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like roy acuff and ernest tubb, for him, that was everything he wanted. that was the end of his dream. what was fascinating as i was looking into it, i remember in a document rii watched one of his touring band members said all his life, hank williams wanted to get up there and -- on that stage and be somebody, but when he got up there, he found there was nothing there. it was all back down where he'd come from, which to me is such a beautiful kind of illustration of the double-edged sword of a drive for that kind of success. >> rose: johnny cash's eldest daughter helped you? >> rodney crowell who was married to roseanne cash once
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upon a time was my mentor. he was with incredible. he is based in nashville, and he's been making music for 40 years. he's been touring with emmy lou harris, and he himself saw hank williams on his father's shoulders at age two, one of his earliest memories. he's been such a keeper of the flame of hank's legacy and was such a patient tutor for me in the ways of the blues. i had a huge distance to travel, and he was with me every step of the way. because i'm a natural baratone, and hank was a tenor, so i had to change my pitch and also alter my sense of rhythm and then also commit myself to the sincerity of the songs, and rodney was my coach. it was a fun time. >> rose: among other things people said, what pleases you the most? >> i think it's that they love
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listening to the music because that was -- for me, that was the biggest challenge. i felt such a responsibility to his family, to his legacy -- >> rose: and when they said it was haunting. >> yeah, holly williams, his granddaughter, the daughter of hank, jr., saw the film and she wrote me a letter and it's one of the let, you keep forever because she found it so touching, and she was so tickled by the fact that a british actor had played her grandfather and, in her mind, from certain angles and in certain lights, it was like looking at a ghost. i think also there's a scene in the film where elizabeth olsen and i as hank and audrey sang a duet of "i saw the light" as a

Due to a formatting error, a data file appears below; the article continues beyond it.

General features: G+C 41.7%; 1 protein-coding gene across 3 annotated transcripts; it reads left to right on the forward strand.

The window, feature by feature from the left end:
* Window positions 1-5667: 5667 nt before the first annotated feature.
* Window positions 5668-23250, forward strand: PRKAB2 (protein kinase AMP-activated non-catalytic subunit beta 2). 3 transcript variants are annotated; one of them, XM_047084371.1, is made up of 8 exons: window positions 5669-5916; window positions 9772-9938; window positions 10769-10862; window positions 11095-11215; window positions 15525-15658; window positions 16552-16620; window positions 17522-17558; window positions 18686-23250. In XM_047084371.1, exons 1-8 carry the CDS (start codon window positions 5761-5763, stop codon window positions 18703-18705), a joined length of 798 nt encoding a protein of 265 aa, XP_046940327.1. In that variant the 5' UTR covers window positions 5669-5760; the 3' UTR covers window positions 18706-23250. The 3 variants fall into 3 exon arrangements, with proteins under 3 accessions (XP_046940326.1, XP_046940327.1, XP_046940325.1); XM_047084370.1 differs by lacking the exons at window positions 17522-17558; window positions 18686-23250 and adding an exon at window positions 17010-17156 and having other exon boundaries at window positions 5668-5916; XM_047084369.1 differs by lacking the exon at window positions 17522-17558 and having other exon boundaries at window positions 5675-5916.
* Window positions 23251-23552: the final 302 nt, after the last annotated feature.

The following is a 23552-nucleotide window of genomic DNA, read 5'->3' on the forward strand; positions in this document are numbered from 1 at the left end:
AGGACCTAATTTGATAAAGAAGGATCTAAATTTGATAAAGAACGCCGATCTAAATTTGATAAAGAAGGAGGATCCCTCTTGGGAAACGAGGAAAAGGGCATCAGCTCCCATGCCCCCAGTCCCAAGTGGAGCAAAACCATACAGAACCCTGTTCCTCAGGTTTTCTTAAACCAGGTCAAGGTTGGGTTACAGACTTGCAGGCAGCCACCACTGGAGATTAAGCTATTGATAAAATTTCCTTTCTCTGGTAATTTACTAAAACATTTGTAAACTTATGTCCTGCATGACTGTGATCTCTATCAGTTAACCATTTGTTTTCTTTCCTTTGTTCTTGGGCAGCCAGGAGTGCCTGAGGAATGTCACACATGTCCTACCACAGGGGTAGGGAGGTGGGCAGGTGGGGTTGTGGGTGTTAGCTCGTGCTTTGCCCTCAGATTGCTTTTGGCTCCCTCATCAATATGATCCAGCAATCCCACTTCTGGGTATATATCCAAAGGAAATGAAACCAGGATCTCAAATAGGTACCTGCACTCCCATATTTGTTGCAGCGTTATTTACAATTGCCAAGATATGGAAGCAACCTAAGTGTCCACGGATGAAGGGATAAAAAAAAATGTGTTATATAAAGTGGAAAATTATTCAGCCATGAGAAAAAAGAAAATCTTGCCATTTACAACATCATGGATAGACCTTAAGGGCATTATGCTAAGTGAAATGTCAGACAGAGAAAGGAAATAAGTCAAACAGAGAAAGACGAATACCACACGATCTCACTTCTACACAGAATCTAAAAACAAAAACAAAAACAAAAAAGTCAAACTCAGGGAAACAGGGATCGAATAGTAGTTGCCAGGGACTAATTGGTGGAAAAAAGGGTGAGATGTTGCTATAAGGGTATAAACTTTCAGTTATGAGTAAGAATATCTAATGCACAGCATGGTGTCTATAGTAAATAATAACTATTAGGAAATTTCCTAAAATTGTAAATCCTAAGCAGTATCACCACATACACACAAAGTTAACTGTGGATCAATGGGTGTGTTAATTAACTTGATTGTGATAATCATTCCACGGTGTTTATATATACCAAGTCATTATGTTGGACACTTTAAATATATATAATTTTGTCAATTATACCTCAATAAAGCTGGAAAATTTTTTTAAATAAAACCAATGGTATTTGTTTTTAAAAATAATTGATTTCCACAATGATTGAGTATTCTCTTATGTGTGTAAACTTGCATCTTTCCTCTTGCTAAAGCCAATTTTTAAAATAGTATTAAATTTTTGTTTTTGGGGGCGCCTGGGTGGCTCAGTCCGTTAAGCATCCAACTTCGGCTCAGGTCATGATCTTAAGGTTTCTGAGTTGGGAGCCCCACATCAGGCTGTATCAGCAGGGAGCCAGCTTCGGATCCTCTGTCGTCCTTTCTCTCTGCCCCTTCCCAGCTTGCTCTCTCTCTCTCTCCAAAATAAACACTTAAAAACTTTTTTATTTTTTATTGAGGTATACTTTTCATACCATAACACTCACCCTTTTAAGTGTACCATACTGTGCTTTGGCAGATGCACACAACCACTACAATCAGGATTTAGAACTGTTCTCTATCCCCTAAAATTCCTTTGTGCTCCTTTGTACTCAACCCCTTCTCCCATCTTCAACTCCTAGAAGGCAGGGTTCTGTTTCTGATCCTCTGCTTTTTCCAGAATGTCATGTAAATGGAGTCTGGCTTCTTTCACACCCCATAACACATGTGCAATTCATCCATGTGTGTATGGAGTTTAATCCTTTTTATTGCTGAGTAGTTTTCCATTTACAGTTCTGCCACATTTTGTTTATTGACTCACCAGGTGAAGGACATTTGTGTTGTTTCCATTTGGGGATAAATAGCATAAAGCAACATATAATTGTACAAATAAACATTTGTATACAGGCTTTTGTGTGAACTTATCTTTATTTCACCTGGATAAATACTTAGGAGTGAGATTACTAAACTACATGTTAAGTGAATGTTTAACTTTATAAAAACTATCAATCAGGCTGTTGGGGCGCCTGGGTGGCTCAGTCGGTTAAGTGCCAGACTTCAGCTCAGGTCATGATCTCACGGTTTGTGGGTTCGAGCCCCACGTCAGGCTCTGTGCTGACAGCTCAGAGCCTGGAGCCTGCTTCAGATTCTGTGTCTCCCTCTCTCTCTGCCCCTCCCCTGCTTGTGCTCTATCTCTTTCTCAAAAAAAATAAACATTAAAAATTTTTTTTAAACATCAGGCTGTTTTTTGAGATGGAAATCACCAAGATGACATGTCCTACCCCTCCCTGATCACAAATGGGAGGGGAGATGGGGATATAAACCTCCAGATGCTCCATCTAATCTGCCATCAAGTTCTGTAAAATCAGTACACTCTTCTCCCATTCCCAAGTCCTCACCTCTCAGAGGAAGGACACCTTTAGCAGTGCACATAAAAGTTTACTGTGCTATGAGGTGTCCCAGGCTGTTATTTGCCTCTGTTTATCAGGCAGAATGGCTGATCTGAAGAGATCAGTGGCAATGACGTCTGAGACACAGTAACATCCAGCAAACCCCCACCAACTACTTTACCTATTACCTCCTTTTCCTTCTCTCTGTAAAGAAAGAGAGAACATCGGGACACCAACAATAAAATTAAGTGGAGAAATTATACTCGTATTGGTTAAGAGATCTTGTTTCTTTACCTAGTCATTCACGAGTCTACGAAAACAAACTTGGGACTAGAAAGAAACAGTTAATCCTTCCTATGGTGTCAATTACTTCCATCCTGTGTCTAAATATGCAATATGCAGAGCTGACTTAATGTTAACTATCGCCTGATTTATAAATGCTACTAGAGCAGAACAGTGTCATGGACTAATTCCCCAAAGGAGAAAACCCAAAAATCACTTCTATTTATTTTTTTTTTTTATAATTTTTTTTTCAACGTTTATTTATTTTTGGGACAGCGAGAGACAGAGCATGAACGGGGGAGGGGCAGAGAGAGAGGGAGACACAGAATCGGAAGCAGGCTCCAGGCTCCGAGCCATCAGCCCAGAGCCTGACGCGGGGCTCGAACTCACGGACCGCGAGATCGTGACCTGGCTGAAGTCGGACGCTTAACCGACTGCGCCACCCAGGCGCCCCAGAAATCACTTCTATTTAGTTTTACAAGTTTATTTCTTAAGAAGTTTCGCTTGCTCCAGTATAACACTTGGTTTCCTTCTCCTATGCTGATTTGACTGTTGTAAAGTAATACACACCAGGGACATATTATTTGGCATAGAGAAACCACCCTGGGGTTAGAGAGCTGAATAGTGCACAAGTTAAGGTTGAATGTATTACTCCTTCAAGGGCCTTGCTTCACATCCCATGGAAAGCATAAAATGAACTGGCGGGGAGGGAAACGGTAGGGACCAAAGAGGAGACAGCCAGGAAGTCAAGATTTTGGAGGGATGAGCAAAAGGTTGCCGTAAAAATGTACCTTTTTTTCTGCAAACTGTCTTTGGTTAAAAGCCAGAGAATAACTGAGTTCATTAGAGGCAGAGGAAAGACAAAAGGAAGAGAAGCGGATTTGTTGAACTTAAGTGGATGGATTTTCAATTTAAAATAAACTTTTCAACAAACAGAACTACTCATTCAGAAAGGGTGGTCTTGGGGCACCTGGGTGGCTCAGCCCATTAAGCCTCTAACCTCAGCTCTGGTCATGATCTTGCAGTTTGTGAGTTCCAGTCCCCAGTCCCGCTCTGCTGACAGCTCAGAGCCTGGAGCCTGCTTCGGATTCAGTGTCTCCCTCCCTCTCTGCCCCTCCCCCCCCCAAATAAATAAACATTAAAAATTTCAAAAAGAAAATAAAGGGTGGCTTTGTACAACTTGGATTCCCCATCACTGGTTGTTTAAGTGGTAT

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lullaby to hank, jr. and she was watch ago seen that could have happened to her father and was touched by that. >> rose: the theme "i saw the light"? >> because it's so ironic. he saw it but for such a brief, brief, brief time, and that always struck me. i mean, there are so many great titles to a song. but that one touched me to profoundly, you know. >> rose: "i saw the light" briefly. >> yeah, i saw it briefly. >> rose: thank you, congratulations. >> thank you, charlie. >> rose: good to have you. great to be here. >> rose: we'll be right back. stay with us. >> rose: nicole hurd is here, c.e.o. and founder of the college advising corps. the organization helps to increase the number of low-income first-generation college students who enter and complete higher education, sent more than 500 recent college graduates on two-year stints as
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college advisors to more than 160,000 students in underserved high schools around the country. advisors work to create a college-centric culture in the schools they serve. the model compare to teach for america or the peace corps but with a focus on college advising. pleased to have nicole hurd at this table for the first time. welcome. >> glad to be here, charlie, thank you. >> rose: congratulations. you're doing great stuff. tell me how this came into being. >> came into being realizing there are great recent college graduates, many who are the first in the family themselves, so service oriented and wanting to change the world and airnessing that with a problem that's really a crisis in our country. our counselor to student ratio is 480 to 1. we have a process way too complicated in terms of financial aid and filling out applications so we have a barrier that's endangering our